Love in the time of Recession

The Globe has a couple of stories today about how rich provinces in Canada handle economic tough times.   It’s a bit like when Spock does the Vulcan mind meld on the Horta.  “Pain, Pain!”.

Story #1: B.C. Premier demands single standard for EI ‘Canadians are Canadians, and they should be treated equally,’ Gordon Campbell asserts. 

I actually agree on a national standard. I have said on these pages that EI should not become a substitute for serious economic development effort and it has in New Brunswick.  If the money the Feds have poured into this province for seasonal EI wage support over the past 20 years had been put into economic development (somewhere north of $12 billion) think of the highways, the business parks, the job creation, etc.  I think BC, Ontario and Alberta viewed EI with a wink and a nod to placate the poor Atl. Canadians.  Now they are struggling and want their share – give it too them.  But having said that, it is easy for Premiers to fall into the ‘culture of welfare’ that former Premier Harper talked about (I don’t subscribe to the term personally).  When things are great – they thumb their noses down here but when things are going down they want their share.

Story #2: $1.4-million for every job saved
With the latest forecast pegging the overall auto bailout bill at as much as $13.5-billion, Konrad Yakabuski writes, politicians are testing the limits of Canadians’ tolerance.

Exhibit B – the auto bailout.   Forest products plants have been falling like dominos in New Brunswick and the best we get out of the Feds is some ‘transitional’ money to help communities cope and a few bucks for silviculture.    I guarantee on a relative basis, the forestry decline in New Brunswick is at least as impactful as the auto sector in Ontario but……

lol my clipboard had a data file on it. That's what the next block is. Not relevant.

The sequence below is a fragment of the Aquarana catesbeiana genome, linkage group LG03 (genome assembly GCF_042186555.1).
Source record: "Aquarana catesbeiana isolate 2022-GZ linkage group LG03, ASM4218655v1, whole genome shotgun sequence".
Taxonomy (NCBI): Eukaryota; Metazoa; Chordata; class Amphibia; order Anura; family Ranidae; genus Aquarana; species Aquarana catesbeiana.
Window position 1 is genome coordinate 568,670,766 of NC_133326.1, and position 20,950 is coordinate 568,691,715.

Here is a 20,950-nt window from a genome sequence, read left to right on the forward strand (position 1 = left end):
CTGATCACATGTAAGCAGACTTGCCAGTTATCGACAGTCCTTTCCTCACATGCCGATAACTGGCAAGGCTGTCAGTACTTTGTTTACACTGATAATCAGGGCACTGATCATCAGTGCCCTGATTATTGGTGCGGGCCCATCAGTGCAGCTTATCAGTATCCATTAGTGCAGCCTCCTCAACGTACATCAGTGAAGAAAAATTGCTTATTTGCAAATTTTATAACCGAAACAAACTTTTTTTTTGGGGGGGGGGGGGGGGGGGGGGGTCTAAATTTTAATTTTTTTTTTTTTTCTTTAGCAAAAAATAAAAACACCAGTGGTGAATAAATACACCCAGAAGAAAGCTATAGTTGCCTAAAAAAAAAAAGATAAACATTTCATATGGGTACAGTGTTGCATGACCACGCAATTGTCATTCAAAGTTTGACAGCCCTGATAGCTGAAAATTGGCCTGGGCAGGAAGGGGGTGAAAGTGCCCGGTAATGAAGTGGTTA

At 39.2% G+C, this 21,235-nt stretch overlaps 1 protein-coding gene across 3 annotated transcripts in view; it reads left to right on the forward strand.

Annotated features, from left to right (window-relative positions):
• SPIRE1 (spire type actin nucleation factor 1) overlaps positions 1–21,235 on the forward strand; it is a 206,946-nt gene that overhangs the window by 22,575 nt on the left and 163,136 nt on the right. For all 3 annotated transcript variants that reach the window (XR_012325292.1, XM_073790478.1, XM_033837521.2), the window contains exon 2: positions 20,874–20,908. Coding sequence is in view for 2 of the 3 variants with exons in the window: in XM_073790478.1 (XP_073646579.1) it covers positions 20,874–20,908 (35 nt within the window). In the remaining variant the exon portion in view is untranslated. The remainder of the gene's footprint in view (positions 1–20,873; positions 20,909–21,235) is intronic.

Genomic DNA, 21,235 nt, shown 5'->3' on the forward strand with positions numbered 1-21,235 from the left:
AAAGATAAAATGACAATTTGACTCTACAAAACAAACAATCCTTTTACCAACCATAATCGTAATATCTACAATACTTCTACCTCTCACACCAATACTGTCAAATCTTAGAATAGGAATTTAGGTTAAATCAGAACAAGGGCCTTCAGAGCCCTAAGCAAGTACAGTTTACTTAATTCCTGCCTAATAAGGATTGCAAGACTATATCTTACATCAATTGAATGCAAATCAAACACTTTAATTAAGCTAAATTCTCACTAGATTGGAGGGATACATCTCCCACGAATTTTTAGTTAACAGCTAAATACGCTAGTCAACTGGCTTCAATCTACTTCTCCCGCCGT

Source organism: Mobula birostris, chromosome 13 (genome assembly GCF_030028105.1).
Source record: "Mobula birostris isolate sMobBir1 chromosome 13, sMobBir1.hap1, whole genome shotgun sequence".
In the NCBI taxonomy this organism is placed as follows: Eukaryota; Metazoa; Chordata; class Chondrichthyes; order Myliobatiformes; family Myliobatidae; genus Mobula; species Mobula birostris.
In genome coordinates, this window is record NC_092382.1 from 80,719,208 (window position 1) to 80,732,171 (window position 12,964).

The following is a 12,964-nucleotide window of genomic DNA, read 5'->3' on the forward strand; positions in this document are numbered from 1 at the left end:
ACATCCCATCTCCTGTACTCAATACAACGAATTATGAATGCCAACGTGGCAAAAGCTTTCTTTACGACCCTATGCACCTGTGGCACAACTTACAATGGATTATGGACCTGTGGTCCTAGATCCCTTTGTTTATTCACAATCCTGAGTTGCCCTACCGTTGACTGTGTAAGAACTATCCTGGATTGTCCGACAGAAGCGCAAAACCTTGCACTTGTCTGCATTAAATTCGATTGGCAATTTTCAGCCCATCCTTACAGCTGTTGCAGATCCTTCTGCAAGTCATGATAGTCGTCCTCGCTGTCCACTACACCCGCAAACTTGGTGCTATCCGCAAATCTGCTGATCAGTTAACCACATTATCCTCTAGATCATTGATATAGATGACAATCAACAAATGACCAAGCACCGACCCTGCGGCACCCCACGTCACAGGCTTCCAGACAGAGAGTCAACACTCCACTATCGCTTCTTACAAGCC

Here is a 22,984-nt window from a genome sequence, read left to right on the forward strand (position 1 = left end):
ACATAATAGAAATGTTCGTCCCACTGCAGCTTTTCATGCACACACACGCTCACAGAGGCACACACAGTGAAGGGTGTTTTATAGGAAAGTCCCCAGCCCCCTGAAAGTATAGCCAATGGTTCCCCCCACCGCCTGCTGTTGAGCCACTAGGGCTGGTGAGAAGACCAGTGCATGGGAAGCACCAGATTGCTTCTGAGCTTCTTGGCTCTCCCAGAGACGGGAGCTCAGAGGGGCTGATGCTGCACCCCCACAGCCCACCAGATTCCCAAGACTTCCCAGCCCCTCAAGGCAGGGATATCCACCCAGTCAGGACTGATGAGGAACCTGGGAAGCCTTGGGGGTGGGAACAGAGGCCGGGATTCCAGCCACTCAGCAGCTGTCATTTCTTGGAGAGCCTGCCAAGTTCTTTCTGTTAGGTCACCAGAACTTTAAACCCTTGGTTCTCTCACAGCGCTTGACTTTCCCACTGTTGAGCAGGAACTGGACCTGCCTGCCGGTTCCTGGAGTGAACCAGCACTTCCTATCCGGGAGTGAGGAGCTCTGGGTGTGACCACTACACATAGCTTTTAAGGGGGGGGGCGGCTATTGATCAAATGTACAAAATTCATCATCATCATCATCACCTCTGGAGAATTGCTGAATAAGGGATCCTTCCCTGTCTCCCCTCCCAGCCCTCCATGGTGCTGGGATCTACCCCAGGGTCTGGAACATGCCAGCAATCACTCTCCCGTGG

$1.4 million for every job saved.   That’s an interesting number.

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2 Responses to Love in the time of Recession

  1. mikel says:

    Keep in mind that forestry dominoes are not exclusive to New Brunswick. Northern ontario has seen as many mills close as NB. There definitely should be an analysis on the ‘why’ of various industries, but that one isn’t unique to NB or even the east coast. Something else is at work there, and I suspect it has something to do with the duty issue.

  2. richard says:

    I suspect its votes, not fear of trade retaliation. If they wanted to aid the regions suffering from forestry declines, and they were afraid of the US lumber industry’s reaction, then the feds could always pump money into ‘replacement’ industries. They haven’t done that either, likely because those regions are under-populated and thus have fewer votes to cast.

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